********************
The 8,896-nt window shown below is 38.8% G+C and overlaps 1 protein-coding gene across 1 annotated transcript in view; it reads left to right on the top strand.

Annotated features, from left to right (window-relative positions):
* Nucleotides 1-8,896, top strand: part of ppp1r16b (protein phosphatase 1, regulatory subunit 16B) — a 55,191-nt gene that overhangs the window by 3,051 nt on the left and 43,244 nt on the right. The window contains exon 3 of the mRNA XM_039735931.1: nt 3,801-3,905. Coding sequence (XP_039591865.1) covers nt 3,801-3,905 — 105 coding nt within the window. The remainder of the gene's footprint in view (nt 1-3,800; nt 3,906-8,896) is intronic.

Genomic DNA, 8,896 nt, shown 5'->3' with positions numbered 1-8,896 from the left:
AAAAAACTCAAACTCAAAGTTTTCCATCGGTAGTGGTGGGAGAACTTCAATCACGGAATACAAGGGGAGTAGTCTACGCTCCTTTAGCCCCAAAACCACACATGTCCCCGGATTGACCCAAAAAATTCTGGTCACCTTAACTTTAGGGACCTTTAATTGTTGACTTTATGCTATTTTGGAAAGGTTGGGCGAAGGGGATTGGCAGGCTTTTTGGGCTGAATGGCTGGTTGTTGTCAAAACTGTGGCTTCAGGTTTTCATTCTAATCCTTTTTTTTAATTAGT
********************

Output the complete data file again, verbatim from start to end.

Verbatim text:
The 8,896-nt window shown below is 38.8% G+C and overlaps 1 protein-coding gene across 1 annotated transcript in view; it reads left to right on the top strand.

Annotated features, from left to right (window-relative positions):
* Nucleotides 1-8,896, top strand: part of ppp1r16b (protein phosphatase 1, regulatory subunit 16B) — a 55,191-nt gene that overhangs the window by 3,051 nt on the left and 43,244 nt on the right. The window contains exon 3 of the mRNA XM_039735931.1: nt 3,801-3,905. Coding sequence (XP_039591865.1) covers nt 3,801-3,905 — 105 coding nt within the window. The remainder of the gene's footprint in view (nt 1-3,800; nt 3,906-8,896) is intronic.

Genomic DNA, 8,896 nt, shown 5'->3' with positions numbered 1-8,896 from the left:
AAAAAACTCAAACTCAAAGTTTTCCATCGGTAGTGGTGGGAGAACTTCAATCACGGAATACAAGGGGAGTAGTCTACGCTCCTTTAGCCCCAAAACCACACATGTCCCCGGATTGACCCAAAAAATTCTGGTCACCTTAACTTTAGGGACCTTTAATTGTTGACTTTATGCTATTTTGGAAAGGTTGGGCGAAGGGGATTGGCAGGCTTTTTGGGCTGAATGGCTGGTTGTTGTCAAAACTGTGGCTTCAGGTTTTCATTCTAATCCTTTTTTTTAATTAGT